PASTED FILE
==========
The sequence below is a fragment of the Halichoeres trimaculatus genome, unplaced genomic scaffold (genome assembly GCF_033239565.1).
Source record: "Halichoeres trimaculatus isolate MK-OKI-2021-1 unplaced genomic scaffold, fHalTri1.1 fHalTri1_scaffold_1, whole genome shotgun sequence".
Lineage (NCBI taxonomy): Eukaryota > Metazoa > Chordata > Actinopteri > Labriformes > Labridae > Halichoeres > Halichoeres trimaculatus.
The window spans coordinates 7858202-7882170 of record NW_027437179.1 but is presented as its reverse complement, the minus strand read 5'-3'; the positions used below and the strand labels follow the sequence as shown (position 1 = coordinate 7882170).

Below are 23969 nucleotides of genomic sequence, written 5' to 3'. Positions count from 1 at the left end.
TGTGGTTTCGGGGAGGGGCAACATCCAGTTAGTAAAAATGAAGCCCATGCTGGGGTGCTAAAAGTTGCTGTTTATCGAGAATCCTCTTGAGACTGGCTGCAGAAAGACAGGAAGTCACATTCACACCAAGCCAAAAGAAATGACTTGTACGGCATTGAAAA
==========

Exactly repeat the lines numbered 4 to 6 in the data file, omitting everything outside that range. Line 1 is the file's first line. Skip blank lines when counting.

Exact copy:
The window spans coordinates 7858202-7882170 of record NW_027437179.1 but is presented as its reverse complement, the minus strand read 5'-3'; the positions used below and the strand labels follow the sequence as shown (position 1 = coordinate 7882170).

Below are 23969 nucleotides of genomic sequence, written 5' to 3'. Positions count from 1 at the left end.
TGTGGTTTCGGGGAGGGGCAACATCCAGTTAGTAAAAATGAAGCCCATGCTGGGGTGCTAAAAGTTGCTGTTTATCGAGAATCCTCTTGAGACTGGCTGCAGAAAGACAGGAAGTCACATTCACACCAAGCCAAAAGAAATGACTTGTACGGCATTGAAAA